According to our study, plant resources around Bampur includs trees such as tamaris, willow, acacia, date palm and mesquites. Tamaris is the main source of fuel in the region and willow, acacia and mesquites have been used as construction materials (beams for building strengthen). The remains of charcoal and wood of these trees in the explored contexts show that the inhabitants of the castel did not need to import wood from other areas to meet their needs and were completely self-sufficient in this regard. In addition to these tree, which grew naturally in the past as they do today, Baluchestān also enjoyed favorable conditions for cultivation of cereals (emmer wheat, bread wheat, club wheat and barley), cucurbits (melon and water melon) and other fruits especially date palm.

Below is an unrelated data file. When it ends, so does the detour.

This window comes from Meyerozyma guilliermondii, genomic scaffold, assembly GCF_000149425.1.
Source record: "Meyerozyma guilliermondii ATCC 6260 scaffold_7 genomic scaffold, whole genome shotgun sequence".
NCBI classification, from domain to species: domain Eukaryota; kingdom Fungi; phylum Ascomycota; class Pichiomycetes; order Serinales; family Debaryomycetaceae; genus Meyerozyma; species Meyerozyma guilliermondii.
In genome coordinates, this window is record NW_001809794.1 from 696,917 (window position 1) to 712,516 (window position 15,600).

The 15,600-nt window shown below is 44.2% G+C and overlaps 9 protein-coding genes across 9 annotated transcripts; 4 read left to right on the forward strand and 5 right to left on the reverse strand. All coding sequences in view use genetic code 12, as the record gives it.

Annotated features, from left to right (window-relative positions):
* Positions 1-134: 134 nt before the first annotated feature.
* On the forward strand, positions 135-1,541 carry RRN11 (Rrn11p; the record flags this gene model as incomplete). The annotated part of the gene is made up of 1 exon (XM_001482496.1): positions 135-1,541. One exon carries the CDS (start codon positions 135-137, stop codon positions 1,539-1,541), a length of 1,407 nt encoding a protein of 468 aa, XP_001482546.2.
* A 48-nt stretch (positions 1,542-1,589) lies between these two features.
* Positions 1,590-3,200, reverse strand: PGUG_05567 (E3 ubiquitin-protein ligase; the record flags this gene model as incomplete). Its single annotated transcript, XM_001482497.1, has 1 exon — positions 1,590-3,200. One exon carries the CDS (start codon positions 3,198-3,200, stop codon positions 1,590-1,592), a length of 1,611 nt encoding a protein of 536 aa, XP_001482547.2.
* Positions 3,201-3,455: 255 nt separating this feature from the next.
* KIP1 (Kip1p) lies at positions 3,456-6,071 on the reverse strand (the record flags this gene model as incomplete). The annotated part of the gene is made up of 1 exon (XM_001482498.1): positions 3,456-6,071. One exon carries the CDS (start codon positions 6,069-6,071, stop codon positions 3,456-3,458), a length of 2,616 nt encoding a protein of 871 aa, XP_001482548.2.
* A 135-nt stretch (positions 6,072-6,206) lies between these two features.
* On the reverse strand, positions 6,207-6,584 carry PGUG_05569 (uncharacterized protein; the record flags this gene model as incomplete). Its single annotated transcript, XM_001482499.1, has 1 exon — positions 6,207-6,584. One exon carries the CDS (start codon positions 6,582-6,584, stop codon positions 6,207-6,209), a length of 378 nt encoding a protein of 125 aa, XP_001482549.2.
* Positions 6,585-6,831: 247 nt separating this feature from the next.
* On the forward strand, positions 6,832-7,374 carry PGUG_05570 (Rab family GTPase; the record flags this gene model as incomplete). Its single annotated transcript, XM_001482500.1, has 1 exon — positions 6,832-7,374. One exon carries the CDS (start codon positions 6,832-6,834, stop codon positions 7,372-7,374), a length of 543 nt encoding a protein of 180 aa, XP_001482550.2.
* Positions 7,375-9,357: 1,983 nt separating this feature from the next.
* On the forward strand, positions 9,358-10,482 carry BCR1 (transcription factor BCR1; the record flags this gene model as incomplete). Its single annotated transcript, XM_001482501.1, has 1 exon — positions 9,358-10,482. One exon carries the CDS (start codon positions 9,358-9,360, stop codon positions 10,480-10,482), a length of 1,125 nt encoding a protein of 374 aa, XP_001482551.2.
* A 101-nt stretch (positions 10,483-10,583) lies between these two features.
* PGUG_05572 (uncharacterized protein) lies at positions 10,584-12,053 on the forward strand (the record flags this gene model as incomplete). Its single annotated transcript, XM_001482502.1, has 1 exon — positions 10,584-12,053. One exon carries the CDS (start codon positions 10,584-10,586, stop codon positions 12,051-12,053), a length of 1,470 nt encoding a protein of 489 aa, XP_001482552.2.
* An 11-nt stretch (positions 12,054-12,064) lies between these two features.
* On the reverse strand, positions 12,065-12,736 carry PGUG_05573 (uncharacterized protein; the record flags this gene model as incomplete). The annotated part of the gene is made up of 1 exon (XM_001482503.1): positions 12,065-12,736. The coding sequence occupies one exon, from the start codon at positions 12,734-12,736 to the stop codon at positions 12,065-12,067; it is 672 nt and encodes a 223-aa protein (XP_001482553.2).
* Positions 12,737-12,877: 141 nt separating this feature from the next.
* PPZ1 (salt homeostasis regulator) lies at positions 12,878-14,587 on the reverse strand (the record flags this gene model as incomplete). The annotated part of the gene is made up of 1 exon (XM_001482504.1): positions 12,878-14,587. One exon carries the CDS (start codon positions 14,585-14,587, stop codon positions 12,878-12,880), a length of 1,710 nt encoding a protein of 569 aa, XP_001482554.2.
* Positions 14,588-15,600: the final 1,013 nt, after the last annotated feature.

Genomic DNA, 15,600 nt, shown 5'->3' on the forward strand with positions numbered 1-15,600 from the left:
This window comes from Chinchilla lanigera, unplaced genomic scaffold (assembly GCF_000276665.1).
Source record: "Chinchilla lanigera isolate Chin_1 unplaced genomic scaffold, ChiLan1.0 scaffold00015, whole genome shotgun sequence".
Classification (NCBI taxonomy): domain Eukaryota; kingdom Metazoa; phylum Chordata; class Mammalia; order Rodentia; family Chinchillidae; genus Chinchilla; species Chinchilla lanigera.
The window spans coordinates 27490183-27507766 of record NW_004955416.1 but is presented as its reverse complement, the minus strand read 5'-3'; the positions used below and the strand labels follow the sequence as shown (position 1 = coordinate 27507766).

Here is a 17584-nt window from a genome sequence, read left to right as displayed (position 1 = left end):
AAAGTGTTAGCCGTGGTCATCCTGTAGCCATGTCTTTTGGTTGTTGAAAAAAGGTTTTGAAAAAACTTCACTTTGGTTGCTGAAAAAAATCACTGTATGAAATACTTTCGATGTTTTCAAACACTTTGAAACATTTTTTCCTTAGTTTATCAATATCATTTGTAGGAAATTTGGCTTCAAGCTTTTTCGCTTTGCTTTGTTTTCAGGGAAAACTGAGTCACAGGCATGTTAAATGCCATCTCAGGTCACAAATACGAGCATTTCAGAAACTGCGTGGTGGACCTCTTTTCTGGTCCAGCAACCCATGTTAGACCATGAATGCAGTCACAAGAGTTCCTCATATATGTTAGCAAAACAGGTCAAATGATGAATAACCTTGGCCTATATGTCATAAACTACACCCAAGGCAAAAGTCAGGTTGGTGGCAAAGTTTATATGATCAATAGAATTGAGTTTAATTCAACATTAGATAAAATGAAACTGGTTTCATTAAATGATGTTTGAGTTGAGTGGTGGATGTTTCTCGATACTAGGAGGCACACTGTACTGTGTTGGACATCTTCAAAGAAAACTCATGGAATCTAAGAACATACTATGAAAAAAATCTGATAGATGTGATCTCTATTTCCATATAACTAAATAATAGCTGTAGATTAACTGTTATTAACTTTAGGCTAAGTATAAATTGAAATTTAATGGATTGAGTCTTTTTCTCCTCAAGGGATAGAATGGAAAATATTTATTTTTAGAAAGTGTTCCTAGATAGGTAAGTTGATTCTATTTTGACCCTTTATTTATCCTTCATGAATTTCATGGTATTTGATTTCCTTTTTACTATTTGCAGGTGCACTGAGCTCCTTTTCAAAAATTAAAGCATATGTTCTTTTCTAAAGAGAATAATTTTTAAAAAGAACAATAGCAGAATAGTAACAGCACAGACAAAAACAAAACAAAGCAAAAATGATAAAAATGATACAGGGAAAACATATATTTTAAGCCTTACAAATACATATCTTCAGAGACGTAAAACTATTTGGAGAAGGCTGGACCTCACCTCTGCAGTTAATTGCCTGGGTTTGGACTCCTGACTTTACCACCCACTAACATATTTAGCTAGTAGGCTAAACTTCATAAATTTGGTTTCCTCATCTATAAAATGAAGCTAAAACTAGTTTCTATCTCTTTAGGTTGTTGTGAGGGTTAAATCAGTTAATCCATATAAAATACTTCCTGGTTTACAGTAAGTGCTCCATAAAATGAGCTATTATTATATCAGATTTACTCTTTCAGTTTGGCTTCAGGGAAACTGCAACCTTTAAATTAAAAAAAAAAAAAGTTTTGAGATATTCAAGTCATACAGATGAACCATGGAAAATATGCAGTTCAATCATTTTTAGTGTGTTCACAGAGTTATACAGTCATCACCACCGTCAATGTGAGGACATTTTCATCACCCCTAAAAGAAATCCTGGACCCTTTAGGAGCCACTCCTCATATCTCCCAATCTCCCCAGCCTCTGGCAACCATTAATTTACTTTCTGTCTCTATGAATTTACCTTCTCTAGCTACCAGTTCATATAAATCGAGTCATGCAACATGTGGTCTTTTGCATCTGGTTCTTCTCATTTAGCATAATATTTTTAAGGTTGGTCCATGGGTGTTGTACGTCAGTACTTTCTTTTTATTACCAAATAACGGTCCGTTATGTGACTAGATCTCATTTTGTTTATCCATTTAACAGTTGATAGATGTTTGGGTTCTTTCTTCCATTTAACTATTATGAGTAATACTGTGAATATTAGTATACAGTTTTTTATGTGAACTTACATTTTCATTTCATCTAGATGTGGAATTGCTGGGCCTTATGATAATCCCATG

Keywords: Archaeobotany, Bampur Castle, Wood utilization, Qajar Period, Southeastern Iran.
Full-Text [PDF 2737 kb]   (113 Downloads)    
Type of Study: Research | Subject: Interdisciplinary
Received: 2021/02/4 | Accepted: 2021/04/19 | Published: 2021/09/1
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Shirazi Z, Hedari N. Archaeobotanical Researches in Bampur Castel, Iranshar, Baluchestān. Parseh J Archaeol Stud. 2021; 5 (16) :201-226